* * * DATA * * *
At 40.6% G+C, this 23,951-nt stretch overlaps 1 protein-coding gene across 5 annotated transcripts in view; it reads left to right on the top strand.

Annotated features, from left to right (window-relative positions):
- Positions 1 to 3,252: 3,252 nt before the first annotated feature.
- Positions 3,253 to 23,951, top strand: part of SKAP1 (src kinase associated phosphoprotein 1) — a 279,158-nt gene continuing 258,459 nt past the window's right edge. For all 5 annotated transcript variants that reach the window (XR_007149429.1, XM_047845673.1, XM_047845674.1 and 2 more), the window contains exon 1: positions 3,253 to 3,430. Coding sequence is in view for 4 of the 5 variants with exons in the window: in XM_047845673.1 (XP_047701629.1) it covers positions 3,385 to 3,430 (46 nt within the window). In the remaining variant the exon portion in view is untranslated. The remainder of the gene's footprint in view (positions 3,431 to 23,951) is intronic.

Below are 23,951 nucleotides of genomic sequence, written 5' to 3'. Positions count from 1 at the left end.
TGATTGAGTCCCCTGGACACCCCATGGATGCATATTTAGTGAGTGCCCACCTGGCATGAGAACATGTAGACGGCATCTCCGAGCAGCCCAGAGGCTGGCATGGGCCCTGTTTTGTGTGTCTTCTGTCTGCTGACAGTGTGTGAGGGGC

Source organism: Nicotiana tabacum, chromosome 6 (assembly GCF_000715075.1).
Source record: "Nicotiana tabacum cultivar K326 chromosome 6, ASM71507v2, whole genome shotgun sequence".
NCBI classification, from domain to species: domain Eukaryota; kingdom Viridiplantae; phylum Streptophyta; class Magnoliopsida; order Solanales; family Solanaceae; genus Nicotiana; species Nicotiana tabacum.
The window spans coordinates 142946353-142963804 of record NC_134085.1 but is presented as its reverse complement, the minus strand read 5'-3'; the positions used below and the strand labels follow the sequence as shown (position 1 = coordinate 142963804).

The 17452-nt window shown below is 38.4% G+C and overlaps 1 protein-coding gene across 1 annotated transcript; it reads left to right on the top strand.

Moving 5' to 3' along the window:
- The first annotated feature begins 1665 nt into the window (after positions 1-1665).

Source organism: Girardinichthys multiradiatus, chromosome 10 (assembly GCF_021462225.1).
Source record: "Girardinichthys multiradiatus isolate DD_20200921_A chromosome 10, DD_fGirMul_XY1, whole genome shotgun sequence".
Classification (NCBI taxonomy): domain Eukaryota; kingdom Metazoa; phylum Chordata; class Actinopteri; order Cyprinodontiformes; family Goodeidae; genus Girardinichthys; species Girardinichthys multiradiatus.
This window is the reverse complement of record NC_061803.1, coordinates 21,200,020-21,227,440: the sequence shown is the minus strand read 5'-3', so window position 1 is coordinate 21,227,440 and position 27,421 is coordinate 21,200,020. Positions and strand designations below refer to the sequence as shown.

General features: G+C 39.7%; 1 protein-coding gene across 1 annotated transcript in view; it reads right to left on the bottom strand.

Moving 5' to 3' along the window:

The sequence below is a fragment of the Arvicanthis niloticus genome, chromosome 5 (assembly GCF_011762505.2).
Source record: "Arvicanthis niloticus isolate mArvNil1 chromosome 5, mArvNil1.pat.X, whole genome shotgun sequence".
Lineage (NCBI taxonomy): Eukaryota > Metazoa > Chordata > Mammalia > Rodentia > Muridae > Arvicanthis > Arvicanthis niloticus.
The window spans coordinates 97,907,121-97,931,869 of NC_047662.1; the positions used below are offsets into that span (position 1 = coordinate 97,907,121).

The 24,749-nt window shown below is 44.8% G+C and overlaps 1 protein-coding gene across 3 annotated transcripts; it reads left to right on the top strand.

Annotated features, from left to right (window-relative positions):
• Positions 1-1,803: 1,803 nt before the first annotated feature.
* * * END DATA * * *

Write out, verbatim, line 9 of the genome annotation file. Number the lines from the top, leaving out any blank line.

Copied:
NCBI classification, from domain to species: domain Eukaryota; kingdom Viridiplantae; phylum Streptophyta; class Magnoliopsida; order Solanales; family Solanaceae; genus Nicotiana; species Nicotiana tabacum.